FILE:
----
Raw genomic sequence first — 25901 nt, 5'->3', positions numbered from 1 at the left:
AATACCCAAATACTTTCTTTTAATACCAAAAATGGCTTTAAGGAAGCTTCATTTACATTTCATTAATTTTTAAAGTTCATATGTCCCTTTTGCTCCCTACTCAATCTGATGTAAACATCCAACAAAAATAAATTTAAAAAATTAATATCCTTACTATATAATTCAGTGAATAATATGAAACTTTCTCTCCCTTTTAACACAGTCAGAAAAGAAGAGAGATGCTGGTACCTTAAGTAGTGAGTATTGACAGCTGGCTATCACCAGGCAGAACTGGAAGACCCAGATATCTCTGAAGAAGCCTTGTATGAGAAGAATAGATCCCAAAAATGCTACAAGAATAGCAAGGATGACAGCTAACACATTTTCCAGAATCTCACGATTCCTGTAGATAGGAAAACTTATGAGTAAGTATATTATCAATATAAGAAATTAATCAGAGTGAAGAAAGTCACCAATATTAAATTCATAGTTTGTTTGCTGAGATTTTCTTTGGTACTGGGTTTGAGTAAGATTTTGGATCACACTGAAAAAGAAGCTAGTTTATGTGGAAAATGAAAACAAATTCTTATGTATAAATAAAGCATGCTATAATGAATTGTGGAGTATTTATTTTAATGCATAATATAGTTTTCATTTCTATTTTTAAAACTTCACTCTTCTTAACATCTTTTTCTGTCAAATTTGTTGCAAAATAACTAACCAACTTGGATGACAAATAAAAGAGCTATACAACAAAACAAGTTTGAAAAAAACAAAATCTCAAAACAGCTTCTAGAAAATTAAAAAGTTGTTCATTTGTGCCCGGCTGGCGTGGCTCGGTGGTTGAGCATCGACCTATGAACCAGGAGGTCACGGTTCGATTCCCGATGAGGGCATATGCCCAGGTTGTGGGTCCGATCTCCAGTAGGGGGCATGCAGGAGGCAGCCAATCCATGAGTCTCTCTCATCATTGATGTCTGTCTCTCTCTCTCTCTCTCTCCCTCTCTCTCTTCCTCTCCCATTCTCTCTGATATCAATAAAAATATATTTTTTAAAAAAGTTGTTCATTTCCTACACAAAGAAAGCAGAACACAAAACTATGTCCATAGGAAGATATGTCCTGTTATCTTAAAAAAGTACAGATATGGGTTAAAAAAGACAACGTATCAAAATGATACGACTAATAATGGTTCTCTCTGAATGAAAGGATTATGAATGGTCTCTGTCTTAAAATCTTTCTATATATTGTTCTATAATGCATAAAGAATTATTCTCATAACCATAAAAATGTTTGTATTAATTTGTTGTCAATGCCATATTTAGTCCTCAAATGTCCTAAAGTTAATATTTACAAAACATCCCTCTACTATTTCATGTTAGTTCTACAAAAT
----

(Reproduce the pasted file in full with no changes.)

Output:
Raw genomic sequence first — 25901 nt, 5'->3', positions numbered from 1 at the left:
AATACCCAAATACTTTCTTTTAATACCAAAAATGGCTTTAAGGAAGCTTCATTTACATTTCATTAATTTTTAAAGTTCATATGTCCCTTTTGCTCCCTACTCAATCTGATGTAAACATCCAACAAAAATAAATTTAAAAAATTAATATCCTTACTATATAATTCAGTGAATAATATGAAACTTTCTCTCCCTTTTAACACAGTCAGAAAAGAAGAGAGATGCTGGTACCTTAAGTAGTGAGTATTGACAGCTGGCTATCACCAGGCAGAACTGGAAGACCCAGATATCTCTGAAGAAGCCTTGTATGAGAAGAATAGATCCCAAAAATGCTACAAGAATAGCAAGGATGACAGCTAACACATTTTCCAGAATCTCACGATTCCTGTAGATAGGAAAACTTATGAGTAAGTATATTATCAATATAAGAAATTAATCAGAGTGAAGAAAGTCACCAATATTAAATTCATAGTTTGTTTGCTGAGATTTTCTTTGGTACTGGGTTTGAGTAAGATTTTGGATCACACTGAAAAAGAAGCTAGTTTATGTGGAAAATGAAAACAAATTCTTATGTATAAATAAAGCATGCTATAATGAATTGTGGAGTATTTATTTTAATGCATAATATAGTTTTCATTTCTATTTTTAAAACTTCACTCTTCTTAACATCTTTTTCTGTCAAATTTGTTGCAAAATAACTAACCAACTTGGATGACAAATAAAAGAGCTATACAACAAAACAAGTTTGAAAAAAACAAAATCTCAAAACAGCTTCTAGAAAATTAAAAAGTTGTTCATTTGTGCCCGGCTGGCGTGGCTCGGTGGTTGAGCATCGACCTATGAACCAGGAGGTCACGGTTCGATTCCCGATGAGGGCATATGCCCAGGTTGTGGGTCCGATCTCCAGTAGGGGGCATGCAGGAGGCAGCCAATCCATGAGTCTCTCTCATCATTGATGTCTGTCTCTCTCTCTCTCTCTCTCCCTCTCTCTCTTCCTCTCCCATTCTCTCTGATATCAATAAAAATATATTTTTTAAAAAAGTTGTTCATTTCCTACACAAAGAAAGCAGAACACAAAACTATGTCCATAGGAAGATATGTCCTGTTATCTTAAAAAAGTACAGATATGGGTTAAAAAAGACAACGTATCAAAATGATACGACTAATAATGGTTCTCTCTGAATGAAAGGATTATGAATGGTCTCTGTCTTAAAATCTTTCTATATATTGTTCTATAATGCATAAAGAATTATTCTCATAACCATAAAAATGTTTGTATTAATTTGTTGTCAATGCCATATTTAGTCCTCAAATGTCCTAAAGTTAATATTTACAAAACATCCCTCTACTATTTCATGTTAGTTCTACAAAAT